County must get serious on taxes

February 18, 2006

County must get serious on taxes

To the editor:

Early last year, House Bill 1272 stipulated that the Washington County Commissioners were to address the assessment increases and possible tax relief measures (including an assessment cap) by Nov. 1.

They failed to do so, other than a very brief "workshop" during their regular meeting on May 24 at which Ron Bowers, Tim O'Rourke and Todd Hershey each addressed an aspect of the problem. I believe the whole presentation lasted about 30 minutes. Apparently, tax relief was not a priority with the commissioners, as nothing else ensued.

In July, three of us citizens took the advice of Commissioner Bill Wivell (who has strongly supported us since then) and embraced the task of pursuing the needed relief through a grassroots movement.

In September, at Del. Chris Shank's request, the three of us met with him about the need for property tax relief in Washington County. He then requested from Legislative Services an analysis of two possible relief options and their impact on Washington County's revenue.


During the summer and fall, our tax relief effort was gathering support and accrued approximately 200 supporters by December. It picked up considerable steam when the new assessments were received by residents of the southern and western parts of the county, who were finding out what the rest of us were already worked up about last year.

In early January, at another meeting with Shank, he advised us that the analysis was complete and, given the soundness of Washington County's projected income, the delegation would consider the options.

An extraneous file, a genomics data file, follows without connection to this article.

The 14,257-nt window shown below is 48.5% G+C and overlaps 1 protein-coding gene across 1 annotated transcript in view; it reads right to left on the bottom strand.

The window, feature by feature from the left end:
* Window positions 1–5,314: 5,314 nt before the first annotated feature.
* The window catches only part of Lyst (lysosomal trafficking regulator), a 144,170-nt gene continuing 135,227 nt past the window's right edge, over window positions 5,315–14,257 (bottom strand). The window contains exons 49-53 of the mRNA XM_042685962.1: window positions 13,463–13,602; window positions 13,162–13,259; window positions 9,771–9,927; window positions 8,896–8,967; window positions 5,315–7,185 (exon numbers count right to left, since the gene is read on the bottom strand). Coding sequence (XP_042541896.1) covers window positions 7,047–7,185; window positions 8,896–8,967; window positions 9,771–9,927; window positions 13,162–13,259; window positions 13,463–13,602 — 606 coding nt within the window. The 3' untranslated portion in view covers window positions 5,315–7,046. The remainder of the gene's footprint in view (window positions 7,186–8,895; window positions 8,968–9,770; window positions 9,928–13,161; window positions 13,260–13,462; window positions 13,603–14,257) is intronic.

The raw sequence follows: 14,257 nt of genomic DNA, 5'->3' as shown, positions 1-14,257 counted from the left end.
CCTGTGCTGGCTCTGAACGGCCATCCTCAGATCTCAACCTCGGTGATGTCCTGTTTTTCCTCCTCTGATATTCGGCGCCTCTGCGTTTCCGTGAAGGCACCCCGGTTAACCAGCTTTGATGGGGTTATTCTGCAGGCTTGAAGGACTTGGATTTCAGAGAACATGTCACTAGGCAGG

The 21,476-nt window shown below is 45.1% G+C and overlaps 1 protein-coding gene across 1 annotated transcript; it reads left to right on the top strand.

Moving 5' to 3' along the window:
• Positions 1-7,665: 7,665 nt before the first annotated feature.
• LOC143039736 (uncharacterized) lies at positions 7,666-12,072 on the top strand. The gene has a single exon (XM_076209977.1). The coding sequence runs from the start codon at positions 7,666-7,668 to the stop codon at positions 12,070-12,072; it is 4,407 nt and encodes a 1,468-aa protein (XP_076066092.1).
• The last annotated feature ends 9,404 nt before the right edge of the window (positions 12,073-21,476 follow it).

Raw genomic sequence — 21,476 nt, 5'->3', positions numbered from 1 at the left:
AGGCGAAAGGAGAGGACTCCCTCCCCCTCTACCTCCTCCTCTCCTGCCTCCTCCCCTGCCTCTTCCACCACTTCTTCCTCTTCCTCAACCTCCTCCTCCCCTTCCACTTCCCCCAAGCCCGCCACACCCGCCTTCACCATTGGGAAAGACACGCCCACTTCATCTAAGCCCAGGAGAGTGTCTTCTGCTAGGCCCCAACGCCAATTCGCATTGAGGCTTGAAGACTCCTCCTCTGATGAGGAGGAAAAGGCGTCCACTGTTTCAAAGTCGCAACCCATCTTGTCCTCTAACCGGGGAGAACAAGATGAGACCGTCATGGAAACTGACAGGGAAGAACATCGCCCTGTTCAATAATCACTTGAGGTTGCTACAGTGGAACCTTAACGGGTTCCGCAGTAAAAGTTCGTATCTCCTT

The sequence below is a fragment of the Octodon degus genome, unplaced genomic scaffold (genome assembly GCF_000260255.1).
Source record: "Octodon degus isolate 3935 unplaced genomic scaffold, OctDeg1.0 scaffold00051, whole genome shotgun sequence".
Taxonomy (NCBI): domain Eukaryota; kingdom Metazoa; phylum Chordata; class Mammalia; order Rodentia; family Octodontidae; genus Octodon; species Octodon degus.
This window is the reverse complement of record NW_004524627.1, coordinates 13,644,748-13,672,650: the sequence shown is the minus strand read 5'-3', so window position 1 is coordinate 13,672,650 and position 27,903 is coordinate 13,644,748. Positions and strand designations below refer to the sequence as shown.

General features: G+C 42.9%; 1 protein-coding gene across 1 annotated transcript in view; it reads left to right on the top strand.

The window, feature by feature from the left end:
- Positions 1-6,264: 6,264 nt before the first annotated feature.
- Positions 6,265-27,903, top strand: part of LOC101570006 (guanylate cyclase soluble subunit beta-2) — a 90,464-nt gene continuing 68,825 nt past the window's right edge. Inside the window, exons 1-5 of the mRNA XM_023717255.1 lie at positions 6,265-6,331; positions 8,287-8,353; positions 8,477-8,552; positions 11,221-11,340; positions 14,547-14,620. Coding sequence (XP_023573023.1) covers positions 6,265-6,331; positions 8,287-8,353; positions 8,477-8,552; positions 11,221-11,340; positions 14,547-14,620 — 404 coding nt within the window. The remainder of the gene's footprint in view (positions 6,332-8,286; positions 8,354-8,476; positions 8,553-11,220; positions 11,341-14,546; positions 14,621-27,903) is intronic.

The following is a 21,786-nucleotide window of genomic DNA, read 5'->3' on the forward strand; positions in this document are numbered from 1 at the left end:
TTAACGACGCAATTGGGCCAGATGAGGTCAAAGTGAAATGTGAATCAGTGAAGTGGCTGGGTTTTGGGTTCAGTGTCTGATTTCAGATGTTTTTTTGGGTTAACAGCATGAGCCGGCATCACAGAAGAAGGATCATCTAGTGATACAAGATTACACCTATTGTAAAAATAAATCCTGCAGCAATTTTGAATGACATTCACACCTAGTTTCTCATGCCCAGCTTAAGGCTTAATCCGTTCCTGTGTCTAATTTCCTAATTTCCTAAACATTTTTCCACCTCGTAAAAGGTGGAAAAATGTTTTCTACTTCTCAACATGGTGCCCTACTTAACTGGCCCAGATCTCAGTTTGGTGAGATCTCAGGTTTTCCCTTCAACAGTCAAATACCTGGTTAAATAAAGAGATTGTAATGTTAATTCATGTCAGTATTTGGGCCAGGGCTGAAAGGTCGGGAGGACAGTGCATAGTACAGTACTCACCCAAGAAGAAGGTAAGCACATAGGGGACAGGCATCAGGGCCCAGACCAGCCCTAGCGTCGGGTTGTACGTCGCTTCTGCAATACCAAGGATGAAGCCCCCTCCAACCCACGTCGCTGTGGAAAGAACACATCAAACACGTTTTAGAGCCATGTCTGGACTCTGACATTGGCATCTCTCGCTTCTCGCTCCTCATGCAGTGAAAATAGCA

Later that week, the delegates had their annual hearing at South High, and the tax relief supporters turned out in force. Supporters also responded to the delegates with e-mails and phone calls.

Following that meeting, Commissioner John Munson also solicited calls and e-mails to the commissioners.

The delegation responded to the show of support and requested that the commissioners attend a hearing on tax relief in Annapolis on Thursday, Feb. 2. Commissioners Jim Kercheval, Munson and Wivell attended.

Following that hearing, the delegation, noting that the commissioners had not acted of their own accord, undertook to propose a bill to reduce the assessment cap to 5 percent, as Frederick County had done last year. Five other counties also lowered their assessment caps last year.

The cap will provide a more permanent solution than will the rebate, although I believe the rebate is necessary and hopefully will be distributed with wisdom. The implementation of the constant yield tax rate also should be seriously considered, but again, it is not as durable as the assessment cap, as it is something which is implemented on a yearly basis.

At any point during the past year, the commissioners could have acted on their own to put in place any of the above tax-relief measures, including the one the delegates have now undertaken.

Unfortunately, the most attractive option, the Homestead Deduction, a flat exemption from the assessed value of a property, which would put the greatest benefit where it is most needed, although passed by the Washington, D.C., council last year as part of its tax relief package (and used in other states), is unconstitutional in Maryland.

The assessment cap is a start, we are grateful to the delegation for choosing to step in.

More relief is needed, including a local component to the Homestead Tax Credit and some form of relief for renters (many of whom are on fixed incomes).

The battle is not over, and judging from commissioner comments in the article that appeared in the Feb. 9 Herald-Mail, it will be a tough one.

Diane Eves

Alliance for Reasonable Taxation


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